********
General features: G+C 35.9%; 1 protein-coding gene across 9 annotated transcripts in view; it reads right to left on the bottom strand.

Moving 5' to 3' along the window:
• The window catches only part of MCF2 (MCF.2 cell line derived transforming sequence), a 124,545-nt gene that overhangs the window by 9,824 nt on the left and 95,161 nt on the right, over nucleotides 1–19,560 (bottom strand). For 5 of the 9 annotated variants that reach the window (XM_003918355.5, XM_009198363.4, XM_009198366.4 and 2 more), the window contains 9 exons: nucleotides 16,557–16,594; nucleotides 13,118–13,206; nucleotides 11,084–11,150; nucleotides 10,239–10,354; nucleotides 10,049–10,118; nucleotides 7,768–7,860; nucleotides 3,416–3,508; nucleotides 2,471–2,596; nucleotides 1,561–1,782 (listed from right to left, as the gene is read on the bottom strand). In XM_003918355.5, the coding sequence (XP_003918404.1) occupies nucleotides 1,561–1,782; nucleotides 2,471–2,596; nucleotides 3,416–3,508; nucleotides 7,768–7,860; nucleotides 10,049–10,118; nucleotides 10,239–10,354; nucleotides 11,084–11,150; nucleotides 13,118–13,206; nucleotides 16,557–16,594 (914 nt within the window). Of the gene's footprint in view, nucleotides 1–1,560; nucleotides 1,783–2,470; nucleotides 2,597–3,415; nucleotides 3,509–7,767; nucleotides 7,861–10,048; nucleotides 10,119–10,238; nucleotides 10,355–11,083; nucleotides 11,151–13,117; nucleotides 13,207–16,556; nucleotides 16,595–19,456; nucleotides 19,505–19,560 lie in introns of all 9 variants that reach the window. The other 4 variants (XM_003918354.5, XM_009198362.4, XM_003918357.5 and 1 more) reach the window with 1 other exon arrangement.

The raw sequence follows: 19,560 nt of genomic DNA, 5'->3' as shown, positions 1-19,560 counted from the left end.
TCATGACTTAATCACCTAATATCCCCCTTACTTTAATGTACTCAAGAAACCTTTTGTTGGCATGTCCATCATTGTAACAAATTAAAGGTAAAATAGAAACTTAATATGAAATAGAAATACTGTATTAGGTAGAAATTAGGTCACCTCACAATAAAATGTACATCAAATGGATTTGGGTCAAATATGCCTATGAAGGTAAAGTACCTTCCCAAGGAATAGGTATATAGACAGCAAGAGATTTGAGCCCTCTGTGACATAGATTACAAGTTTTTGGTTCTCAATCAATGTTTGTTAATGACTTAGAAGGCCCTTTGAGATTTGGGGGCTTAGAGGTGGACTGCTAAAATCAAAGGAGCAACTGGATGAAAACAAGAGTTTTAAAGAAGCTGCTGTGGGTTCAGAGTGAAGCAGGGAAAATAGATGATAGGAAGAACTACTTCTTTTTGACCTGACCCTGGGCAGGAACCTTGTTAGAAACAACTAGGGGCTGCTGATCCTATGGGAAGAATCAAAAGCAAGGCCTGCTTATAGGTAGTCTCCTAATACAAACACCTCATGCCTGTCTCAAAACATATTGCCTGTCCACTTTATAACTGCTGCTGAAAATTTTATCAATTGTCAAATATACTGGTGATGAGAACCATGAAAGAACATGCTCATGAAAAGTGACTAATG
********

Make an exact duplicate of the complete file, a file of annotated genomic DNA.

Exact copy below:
General features: G+C 35.9%; 1 protein-coding gene across 9 annotated transcripts in view; it reads right to left on the bottom strand.

Moving 5' to 3' along the window:
• The window catches only part of MCF2 (MCF.2 cell line derived transforming sequence), a 124,545-nt gene that overhangs the window by 9,824 nt on the left and 95,161 nt on the right, over nucleotides 1–19,560 (bottom strand). For 5 of the 9 annotated variants that reach the window (XM_003918355.5, XM_009198363.4, XM_009198366.4 and 2 more), the window contains 9 exons: nucleotides 16,557–16,594; nucleotides 13,118–13,206; nucleotides 11,084–11,150; nucleotides 10,239–10,354; nucleotides 10,049–10,118; nucleotides 7,768–7,860; nucleotides 3,416–3,508; nucleotides 2,471–2,596; nucleotides 1,561–1,782 (listed from right to left, as the gene is read on the bottom strand). In XM_003918355.5, the coding sequence (XP_003918404.1) occupies nucleotides 1,561–1,782; nucleotides 2,471–2,596; nucleotides 3,416–3,508; nucleotides 7,768–7,860; nucleotides 10,049–10,118; nucleotides 10,239–10,354; nucleotides 11,084–11,150; nucleotides 13,118–13,206; nucleotides 16,557–16,594 (914 nt within the window). Of the gene's footprint in view, nucleotides 1–1,560; nucleotides 1,783–2,470; nucleotides 2,597–3,415; nucleotides 3,509–7,767; nucleotides 7,861–10,048; nucleotides 10,119–10,238; nucleotides 10,355–11,083; nucleotides 11,151–13,117; nucleotides 13,207–16,556; nucleotides 16,595–19,456; nucleotides 19,505–19,560 lie in introns of all 9 variants that reach the window. The other 4 variants (XM_003918354.5, XM_009198362.4, XM_003918357.5 and 1 more) reach the window with 1 other exon arrangement.

The raw sequence follows: 19,560 nt of genomic DNA, 5'->3' as shown, positions 1-19,560 counted from the left end.
TCATGACTTAATCACCTAATATCCCCCTTACTTTAATGTACTCAAGAAACCTTTTGTTGGCATGTCCATCATTGTAACAAATTAAAGGTAAAATAGAAACTTAATATGAAATAGAAATACTGTATTAGGTAGAAATTAGGTCACCTCACAATAAAATGTACATCAAATGGATTTGGGTCAAATATGCCTATGAAGGTAAAGTACCTTCCCAAGGAATAGGTATATAGACAGCAAGAGATTTGAGCCCTCTGTGACATAGATTACAAGTTTTTGGTTCTCAATCAATGTTTGTTAATGACTTAGAAGGCCCTTTGAGATTTGGGGGCTTAGAGGTGGACTGCTAAAATCAAAGGAGCAACTGGATGAAAACAAGAGTTTTAAAGAAGCTGCTGTGGGTTCAGAGTGAAGCAGGGAAAATAGATGATAGGAAGAACTACTTCTTTTTGACCTGACCCTGGGCAGGAACCTTGTTAGAAACAACTAGGGGCTGCTGATCCTATGGGAAGAATCAAAAGCAAGGCCTGCTTATAGGTAGTCTCCTAATACAAACACCTCATGCCTGTCTCAAAACATATTGCCTGTCCACTTTATAACTGCTGCTGAAAATTTTATCAATTGTCAAATATACTGGTGATGAGAACCATGAAAGAACATGCTCATGAAAAGTGACTAATG